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Kindle Fire HD7 - Intended paradigm for data backup Html5 apps

What is the intended paradigm that will allow the end user to backup their Html5 app data? Are the following limitations specific to Kindle devices or all Android devices in general? Using the PC based Amazon Cloud Drive app, one may transfer back-n-forth between those devices. If for example, an end user archives a .pdf file or photo on their device, it is saved in: /mnt/sdcard/Documents /mnt/sdcard/Pictures Using ES3 this is easily verified. When taking a picture with the built in Camera app, images are saved in: /mnt/sdcard/DCIM/Kindle/ drw 10/28/2013 /mnt/sdcard/DCIM/Kindle/KINDLE_CAMERA_138065014000.jpg 90.09KB -rw 10/28/2013 But, . . . this does not hold true for Html5 apps purchased from the Amazon app store. That sandboxed area is not accessible to developer use. Knowing the following: Html5 apps are bundled inside a native .apk wrapper [1][2] Each native .apk app executes in its own sandboxed process Using the Silk browser, Html5 web page requests are sandboxed The Silk browser has as it's maximum, the minimum 5Meg limit on localStorage as the W3 spec indicates. [3] Simple testing shows access is also slower than snot, taking ten seconds to retrieve a 2Meg blob. By design, Html5 apps are blocked from archiving to the sdcard [4] Using the FileSystem API, which appears to still (Nov 2013) be in it's infancy, only temporary storage is available and this is also non-accessible by Amazon Cloud Storage, other .apk native apps and neither to the developer other than building a Javascript DOM node viewer using the API itself. [5][6] It appears that one may develop an Html5 app using the web-app tester, but I have uncovered an anomaly that wont allow the same app to run inside the Silk browser. [7] There also doesn't appear to be a way to programmatically access user data via an Amazon Cloud API either. [8] The crux of it all. The end user purchases resources and other downloads, images for instance, over the web. This data is then saved in the only app writable sandboxed sections of the Kindle. This sandboxed area is not accessible by external means, e.g. utility or other native app. It might be that some data may even be saved (unknown - LogCat ref amazon9) on the Amazon servers based on the split architecture design of the Silk browser itself. [9] Something goes awry with the device, necessitating a contact call to Amazon for just a re-register. "Everything should get restored as purchases are saved in the cloud" I was informed. But, when this happened to me . . . already, six weeks into owning the device, and yes data gets whacked, what I wasn't informed of, including original out-of-box device docs, along with Silk browser favorites, history, trending-now, most-visited and bookmarks. I can't confirm that File API saves would remain in tact as I hadn't started that attempt at development yet. But, localStorage did, . . . and that means development of Html5 apps for browsing use in the Silk browser is limited. My assumption that each wrapped Html5 .apk would have to be re-installed as they would need be fetched from (a restore) the accessible cloud server, which would then create a unique new area within the device itself. This implies the old data will be lost. Building a web service solution could be accomplished, but with a high development cost-time overhead, including the dual round-trip required as the Html5 app requires same domain access when using localStorage. The same would hold true should one be able to access using the File API when that becomes available. ex: Preserve:: Kindle -> domain -> PC future reset Restore:: PC -> domain -> Kindle I can't imagine an end user going through the machinations required to archive their data when inside a wrapped Html5 app. Presumably it also alleviates the $0.99 app option as the costs for AWS services for just the spin-up instance would limit the profitability to only a handful of users. For me Html5 app solutions for the Kindle product line has been over-hyped. Simple animation game within a WebKit hybrid, . . . perhaps. Anyone able to shed some light on their solutions to this apparent device limitation? Robin [1] [2] [3] [4] [5] [6] [7] [8] [9]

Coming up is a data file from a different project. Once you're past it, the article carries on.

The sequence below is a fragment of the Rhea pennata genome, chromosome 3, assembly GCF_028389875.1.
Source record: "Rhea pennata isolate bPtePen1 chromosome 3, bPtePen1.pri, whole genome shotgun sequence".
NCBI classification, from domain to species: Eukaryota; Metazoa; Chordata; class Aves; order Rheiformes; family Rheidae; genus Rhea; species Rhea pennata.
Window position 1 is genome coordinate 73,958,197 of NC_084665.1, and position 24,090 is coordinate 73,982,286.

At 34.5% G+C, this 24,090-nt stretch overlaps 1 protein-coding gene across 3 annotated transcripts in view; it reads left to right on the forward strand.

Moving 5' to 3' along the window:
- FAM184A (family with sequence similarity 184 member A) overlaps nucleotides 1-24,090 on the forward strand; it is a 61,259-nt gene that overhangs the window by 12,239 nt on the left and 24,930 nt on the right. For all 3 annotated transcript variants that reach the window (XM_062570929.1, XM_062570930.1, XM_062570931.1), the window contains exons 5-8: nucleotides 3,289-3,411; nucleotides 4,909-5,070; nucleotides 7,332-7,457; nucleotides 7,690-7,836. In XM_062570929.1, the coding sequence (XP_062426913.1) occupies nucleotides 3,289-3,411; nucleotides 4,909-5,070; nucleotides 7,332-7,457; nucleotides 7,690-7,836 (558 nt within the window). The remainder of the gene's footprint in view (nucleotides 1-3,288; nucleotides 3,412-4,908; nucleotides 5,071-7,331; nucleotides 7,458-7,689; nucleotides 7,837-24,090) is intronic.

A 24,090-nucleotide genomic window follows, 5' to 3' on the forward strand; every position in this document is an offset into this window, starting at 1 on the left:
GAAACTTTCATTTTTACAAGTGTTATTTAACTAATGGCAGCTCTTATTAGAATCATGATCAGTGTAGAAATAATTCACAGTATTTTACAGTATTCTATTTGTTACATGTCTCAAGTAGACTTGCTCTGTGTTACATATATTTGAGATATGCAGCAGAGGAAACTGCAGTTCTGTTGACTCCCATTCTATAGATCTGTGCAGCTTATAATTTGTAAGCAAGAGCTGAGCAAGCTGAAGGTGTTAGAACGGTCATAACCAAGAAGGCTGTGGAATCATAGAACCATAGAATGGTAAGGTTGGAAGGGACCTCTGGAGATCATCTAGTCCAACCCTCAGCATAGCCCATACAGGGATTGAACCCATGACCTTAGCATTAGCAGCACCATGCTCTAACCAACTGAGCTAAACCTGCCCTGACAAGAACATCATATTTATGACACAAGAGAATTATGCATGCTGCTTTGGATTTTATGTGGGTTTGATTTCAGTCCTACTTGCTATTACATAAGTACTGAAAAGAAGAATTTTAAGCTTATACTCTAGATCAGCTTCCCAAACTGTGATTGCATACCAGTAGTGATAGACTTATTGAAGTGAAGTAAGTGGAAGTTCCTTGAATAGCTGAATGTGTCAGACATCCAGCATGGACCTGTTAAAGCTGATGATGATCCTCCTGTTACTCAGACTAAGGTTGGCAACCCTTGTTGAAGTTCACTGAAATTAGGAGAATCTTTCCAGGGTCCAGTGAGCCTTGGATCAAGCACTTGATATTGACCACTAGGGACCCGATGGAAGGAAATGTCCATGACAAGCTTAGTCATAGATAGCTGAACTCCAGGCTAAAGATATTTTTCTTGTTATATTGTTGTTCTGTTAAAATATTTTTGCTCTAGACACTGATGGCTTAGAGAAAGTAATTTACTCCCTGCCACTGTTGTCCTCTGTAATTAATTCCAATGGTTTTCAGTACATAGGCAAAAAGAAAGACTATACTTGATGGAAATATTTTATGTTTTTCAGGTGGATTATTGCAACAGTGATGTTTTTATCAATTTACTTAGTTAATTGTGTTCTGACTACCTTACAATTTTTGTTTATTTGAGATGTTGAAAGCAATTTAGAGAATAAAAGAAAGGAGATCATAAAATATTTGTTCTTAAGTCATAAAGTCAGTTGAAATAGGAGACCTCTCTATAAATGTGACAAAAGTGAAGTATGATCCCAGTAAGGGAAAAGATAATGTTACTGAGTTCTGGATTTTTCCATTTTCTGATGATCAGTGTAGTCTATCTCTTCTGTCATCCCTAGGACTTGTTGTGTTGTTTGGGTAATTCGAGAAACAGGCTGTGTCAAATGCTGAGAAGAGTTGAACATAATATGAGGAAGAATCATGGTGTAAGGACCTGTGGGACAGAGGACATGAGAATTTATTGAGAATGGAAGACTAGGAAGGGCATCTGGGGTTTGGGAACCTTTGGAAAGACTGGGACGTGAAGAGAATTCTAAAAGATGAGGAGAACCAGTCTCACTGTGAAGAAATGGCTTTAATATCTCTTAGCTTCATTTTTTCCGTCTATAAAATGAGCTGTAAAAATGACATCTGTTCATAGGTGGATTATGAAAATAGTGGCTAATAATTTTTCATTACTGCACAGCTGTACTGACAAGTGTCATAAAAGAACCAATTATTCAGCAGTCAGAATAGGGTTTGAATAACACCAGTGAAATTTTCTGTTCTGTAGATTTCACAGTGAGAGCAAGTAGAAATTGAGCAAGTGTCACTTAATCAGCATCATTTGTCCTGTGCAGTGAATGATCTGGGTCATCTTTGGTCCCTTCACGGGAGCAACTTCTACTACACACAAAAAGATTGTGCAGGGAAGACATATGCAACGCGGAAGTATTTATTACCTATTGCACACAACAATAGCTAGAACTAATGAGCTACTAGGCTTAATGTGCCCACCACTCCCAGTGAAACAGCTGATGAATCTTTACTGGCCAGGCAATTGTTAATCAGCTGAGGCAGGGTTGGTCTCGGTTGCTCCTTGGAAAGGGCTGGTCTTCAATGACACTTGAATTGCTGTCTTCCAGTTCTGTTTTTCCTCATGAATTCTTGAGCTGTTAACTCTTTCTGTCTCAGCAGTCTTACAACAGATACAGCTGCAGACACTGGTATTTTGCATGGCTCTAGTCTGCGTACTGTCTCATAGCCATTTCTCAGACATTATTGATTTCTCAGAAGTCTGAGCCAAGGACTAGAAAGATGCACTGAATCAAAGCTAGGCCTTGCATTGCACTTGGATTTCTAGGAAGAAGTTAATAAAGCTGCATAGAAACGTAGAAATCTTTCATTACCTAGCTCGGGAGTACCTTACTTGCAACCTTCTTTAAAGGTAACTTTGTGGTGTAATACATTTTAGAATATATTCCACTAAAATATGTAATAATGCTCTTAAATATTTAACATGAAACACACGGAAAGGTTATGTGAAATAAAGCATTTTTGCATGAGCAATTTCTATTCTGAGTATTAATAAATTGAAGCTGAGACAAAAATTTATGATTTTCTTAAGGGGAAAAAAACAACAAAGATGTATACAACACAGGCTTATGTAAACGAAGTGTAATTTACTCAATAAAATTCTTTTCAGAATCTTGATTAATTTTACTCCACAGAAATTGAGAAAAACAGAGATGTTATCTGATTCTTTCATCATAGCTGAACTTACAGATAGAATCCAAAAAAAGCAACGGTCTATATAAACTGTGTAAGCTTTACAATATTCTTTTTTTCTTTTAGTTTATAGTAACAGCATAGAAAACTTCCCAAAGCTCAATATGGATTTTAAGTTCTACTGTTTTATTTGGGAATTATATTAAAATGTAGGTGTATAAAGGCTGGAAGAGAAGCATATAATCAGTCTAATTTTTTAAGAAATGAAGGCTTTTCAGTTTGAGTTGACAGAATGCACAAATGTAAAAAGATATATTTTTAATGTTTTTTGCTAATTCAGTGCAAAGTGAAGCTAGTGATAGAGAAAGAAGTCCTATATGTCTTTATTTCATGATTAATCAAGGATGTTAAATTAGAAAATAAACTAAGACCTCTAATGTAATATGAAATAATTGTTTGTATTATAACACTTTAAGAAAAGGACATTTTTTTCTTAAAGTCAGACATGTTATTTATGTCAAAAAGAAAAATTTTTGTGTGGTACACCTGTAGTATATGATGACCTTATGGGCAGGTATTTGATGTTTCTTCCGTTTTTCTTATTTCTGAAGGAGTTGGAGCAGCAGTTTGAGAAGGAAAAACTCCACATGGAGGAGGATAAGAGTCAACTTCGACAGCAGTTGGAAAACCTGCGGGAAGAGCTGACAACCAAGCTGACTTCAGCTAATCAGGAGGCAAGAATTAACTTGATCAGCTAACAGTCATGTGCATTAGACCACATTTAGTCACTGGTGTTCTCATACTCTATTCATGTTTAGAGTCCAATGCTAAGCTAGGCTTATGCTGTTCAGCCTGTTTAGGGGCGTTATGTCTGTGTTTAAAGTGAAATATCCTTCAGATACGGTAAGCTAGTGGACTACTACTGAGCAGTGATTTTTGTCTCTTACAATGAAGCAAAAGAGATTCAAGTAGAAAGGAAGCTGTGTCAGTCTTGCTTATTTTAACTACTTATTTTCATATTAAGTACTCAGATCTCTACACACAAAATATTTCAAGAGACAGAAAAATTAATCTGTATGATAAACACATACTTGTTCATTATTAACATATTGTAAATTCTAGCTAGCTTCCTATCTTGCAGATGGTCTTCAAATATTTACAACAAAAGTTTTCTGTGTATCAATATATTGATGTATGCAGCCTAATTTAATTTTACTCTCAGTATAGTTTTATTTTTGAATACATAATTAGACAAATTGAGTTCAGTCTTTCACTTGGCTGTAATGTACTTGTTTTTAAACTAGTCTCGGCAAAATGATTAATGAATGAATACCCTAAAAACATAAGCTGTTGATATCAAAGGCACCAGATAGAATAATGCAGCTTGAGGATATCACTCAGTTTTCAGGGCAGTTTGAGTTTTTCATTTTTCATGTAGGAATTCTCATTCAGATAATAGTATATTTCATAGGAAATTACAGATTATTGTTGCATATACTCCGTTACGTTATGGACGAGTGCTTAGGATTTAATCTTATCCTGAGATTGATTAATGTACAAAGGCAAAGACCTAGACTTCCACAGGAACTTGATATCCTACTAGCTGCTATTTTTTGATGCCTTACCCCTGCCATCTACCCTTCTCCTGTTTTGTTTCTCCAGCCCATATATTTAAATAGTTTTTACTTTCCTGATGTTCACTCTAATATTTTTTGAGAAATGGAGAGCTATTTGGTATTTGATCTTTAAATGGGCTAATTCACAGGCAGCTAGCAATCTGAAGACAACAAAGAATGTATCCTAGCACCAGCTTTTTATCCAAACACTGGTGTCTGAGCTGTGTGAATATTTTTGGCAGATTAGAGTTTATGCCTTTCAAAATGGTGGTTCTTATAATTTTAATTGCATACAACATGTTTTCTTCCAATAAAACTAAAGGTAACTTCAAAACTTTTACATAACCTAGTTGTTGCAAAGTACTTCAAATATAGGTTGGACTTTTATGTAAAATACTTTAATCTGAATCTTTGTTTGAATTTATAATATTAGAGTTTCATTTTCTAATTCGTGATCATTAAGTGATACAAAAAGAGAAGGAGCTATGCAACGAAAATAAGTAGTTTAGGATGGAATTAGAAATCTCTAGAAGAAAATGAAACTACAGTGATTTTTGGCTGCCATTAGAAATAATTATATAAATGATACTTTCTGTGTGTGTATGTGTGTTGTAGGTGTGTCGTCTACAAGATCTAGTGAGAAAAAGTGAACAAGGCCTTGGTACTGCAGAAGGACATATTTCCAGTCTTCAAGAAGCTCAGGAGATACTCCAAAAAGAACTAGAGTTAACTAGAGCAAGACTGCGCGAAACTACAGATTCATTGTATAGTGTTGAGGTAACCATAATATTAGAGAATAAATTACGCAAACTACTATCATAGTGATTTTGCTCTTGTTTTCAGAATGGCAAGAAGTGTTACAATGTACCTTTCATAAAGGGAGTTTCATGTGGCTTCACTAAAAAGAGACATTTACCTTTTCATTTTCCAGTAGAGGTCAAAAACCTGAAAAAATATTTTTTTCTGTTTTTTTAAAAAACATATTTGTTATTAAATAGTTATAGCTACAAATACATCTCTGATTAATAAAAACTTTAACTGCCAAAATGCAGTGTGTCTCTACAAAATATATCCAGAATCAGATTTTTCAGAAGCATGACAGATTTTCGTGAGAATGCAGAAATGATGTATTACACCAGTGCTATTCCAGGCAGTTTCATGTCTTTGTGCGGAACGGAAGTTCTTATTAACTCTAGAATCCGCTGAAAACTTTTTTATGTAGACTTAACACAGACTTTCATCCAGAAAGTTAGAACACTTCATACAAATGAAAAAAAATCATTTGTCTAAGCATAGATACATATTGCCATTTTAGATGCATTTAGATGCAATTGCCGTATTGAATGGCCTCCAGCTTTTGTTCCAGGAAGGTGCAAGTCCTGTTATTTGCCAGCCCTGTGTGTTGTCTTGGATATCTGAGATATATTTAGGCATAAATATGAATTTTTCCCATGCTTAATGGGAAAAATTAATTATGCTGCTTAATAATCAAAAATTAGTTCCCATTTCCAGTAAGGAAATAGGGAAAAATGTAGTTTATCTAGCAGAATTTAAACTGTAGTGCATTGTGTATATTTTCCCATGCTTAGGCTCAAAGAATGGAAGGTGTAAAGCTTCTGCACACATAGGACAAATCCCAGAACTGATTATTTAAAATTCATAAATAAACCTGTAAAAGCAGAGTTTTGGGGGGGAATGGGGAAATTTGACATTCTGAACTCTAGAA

web apps
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Sujoy@Amazon answered
This is quite old post. If you still have the concern related to this, please let us know what exactly you are looking for. Please note, you should write us in short what is that you are looking for. Thanks.
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